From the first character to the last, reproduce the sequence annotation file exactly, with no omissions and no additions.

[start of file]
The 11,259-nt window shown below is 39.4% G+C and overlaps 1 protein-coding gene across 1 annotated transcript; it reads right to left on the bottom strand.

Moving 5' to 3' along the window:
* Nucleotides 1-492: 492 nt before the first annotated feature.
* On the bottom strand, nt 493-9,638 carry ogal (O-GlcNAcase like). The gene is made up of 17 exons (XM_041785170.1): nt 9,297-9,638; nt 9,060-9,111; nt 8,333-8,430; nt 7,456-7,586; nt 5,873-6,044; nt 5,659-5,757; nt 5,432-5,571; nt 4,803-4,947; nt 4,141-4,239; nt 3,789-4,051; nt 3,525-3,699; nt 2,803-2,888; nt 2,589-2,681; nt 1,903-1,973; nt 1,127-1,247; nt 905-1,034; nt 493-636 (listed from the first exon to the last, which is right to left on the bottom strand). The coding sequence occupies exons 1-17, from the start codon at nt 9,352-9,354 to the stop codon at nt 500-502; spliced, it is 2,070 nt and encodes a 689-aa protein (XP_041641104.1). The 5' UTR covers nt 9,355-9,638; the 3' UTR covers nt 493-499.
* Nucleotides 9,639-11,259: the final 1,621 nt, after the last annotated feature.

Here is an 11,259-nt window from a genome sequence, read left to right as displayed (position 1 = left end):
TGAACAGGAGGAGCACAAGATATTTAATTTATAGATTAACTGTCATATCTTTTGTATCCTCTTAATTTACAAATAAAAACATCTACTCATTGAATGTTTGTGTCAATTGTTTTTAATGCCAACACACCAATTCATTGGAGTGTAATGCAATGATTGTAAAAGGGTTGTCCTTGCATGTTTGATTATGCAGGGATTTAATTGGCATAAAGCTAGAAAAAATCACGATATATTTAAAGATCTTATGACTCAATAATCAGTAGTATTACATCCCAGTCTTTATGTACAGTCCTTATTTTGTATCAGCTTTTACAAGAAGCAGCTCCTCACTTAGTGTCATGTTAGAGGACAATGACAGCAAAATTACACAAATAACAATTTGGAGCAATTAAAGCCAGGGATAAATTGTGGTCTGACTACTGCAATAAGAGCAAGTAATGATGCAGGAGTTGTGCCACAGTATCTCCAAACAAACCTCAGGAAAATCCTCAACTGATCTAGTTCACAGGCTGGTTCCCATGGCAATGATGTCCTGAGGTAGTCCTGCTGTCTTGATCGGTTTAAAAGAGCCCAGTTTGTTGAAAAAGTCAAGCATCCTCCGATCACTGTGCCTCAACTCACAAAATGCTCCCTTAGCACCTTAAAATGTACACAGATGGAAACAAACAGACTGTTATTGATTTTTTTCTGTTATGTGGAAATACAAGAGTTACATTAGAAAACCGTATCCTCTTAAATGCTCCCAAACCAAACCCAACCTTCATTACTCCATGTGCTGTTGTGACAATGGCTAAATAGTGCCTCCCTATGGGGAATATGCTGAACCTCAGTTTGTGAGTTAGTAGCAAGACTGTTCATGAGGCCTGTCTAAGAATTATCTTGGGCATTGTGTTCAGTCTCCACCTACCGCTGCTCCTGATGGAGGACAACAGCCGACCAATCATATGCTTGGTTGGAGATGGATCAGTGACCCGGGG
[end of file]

The 11,259-nt window shown below is 39.4% G+C and overlaps 1 protein-coding gene across 1 annotated transcript; it reads right to left on the bottom strand.

Moving 5' to 3' along the window:
* Nucleotides 1-492: 492 nt before the first annotated feature.
* On the bottom strand, nt 493-9,638 carry ogal (O-GlcNAcase like). The gene is made up of 17 exons (XM_041785170.1): nt 9,297-9,638; nt 9,060-9,111; nt 8,333-8,430; nt 7,456-7,586; nt 5,873-6,044; nt 5,659-5,757; nt 5,432-5,571; nt 4,803-4,947; nt 4,141-4,239; nt 3,789-4,051; nt 3,525-3,699; nt 2,803-2,888; nt 2,589-2,681; nt 1,903-1,973; nt 1,127-1,247; nt 905-1,034; nt 493-636 (listed from the first exon to the last, which is right to left on the bottom strand). The coding sequence occupies exons 1-17, from the start codon at nt 9,352-9,354 to the stop codon at nt 500-502; spliced, it is 2,070 nt and encodes a 689-aa protein (XP_041641104.1). The 5' UTR covers nt 9,355-9,638; the 3' UTR covers nt 493-499.
* Nucleotides 9,639-11,259: the final 1,621 nt, after the last annotated feature.

Here is an 11,259-nt window from a genome sequence, read left to right as displayed (position 1 = left end):
TGAACAGGAGGAGCACAAGATATTTAATTTATAGATTAACTGTCATATCTTTTGTATCCTCTTAATTTACAAATAAAAACATCTACTCATTGAATGTTTGTGTCAATTGTTTTTAATGCCAACACACCAATTCATTGGAGTGTAATGCAATGATTGTAAAAGGGTTGTCCTTGCATGTTTGATTATGCAGGGATTTAATTGGCATAAAGCTAGAAAAAATCACGATATATTTAAAGATCTTATGACTCAATAATCAGTAGTATTACATCCCAGTCTTTATGTACAGTCCTTATTTTGTATCAGCTTTTACAAGAAGCAGCTCCTCACTTAGTGTCATGTTAGAGGACAATGACAGCAAAATTACACAAATAACAATTTGGAGCAATTAAAGCCAGGGATAAATTGTGGTCTGACTACTGCAATAAGAGCAAGTAATGATGCAGGAGTTGTGCCACAGTATCTCCAAACAAACCTCAGGAAAATCCTCAACTGATCTAGTTCACAGGCTGGTTCCCATGGCAATGATGTCCTGAGGTAGTCCTGCTGTCTTGATCGGTTTAAAAGAGCCCAGTTTGTTGAAAAAGTCAAGCATCCTCCGATCACTGTGCCTCAACTCACAAAATGCTCCCTTAGCACCTTAAAATGTACACAGATGGAAACAAACAGACTGTTATTGATTTTTTTCTGTTATGTGGAAATACAAGAGTTACATTAGAAAACCGTATCCTCTTAAATGCTCCCAAACCAAACCCAACCTTCATTACTCCATGTGCTGTTGTGACAATGGCTAAATAGTGCCTCCCTATGGGGAATATGCTGAACCTCAGTTTGTGAGTTAGTAGCAAGACTGTTCATGAGGCCTGTCTAAGAATTATCTTGGGCATTGTGTTCAGTCTCCACCTACCGCTGCTCCTGATGGAGGACAACAGCCGACCAATCATATGCTTGGTTGGAGATGGATCAGTGACCCGGGG